Russia’s state run anti-monopoly service has launched a formal investigation into Microsoft over cutbacks in the supply of Windows XP. The agency believes that Microsoft has violated antimonopoly legislation by intentionally limiting the stock of Windows XP to Russia in both retail, and OEM editions which come preinstalled on new PC’s. Analysts claim that Windows Vista continues to be available, while the ongoing demand for XP both by the public, and the government, remains unsatisfied.
Microsoft has yet to formally address the issue, but according to the Moscow regional office, nobody from the anti-monopoly service has tried to contact them. "We (have) always answered antimonopoly service questions in full and intend to continue this practice in future," Microsoft spokeswoman Marina Levina said by telephone. Full scale investigations by the antimonopoly service in Russia are rare, and Microsoft will be given more details by July 24th.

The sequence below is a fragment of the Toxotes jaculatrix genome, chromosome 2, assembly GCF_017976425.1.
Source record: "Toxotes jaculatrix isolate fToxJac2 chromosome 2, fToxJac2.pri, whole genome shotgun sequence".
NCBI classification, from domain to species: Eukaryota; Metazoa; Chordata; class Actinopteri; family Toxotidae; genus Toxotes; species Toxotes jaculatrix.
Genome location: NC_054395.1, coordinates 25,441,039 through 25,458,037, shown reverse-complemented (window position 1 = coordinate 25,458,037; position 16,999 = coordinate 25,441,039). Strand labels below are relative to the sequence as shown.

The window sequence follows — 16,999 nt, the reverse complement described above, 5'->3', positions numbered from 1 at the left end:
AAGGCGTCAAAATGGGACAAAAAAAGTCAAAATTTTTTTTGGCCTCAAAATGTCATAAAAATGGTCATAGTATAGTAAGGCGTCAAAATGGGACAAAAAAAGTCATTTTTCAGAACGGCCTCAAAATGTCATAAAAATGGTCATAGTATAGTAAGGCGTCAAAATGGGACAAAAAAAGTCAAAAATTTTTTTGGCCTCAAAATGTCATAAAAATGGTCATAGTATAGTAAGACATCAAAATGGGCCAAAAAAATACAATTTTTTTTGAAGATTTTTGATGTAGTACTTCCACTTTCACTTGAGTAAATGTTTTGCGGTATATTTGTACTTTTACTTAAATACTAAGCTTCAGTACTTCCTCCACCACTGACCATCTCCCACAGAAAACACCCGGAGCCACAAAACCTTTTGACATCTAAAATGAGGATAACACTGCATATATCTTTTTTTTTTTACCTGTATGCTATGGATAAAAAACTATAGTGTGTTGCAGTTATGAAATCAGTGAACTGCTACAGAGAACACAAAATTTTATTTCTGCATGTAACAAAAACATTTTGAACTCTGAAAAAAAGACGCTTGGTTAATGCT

The accusations being made in Russia are drastically different than previous antitrust cases leveled by the EU and USA. In both these cases, the complaints were focused on software bundling for which it was fined $708 million in 2004 by the EU.
Could Microsoft be intentionally limiting Windows XP supply in Russia to help push Vista?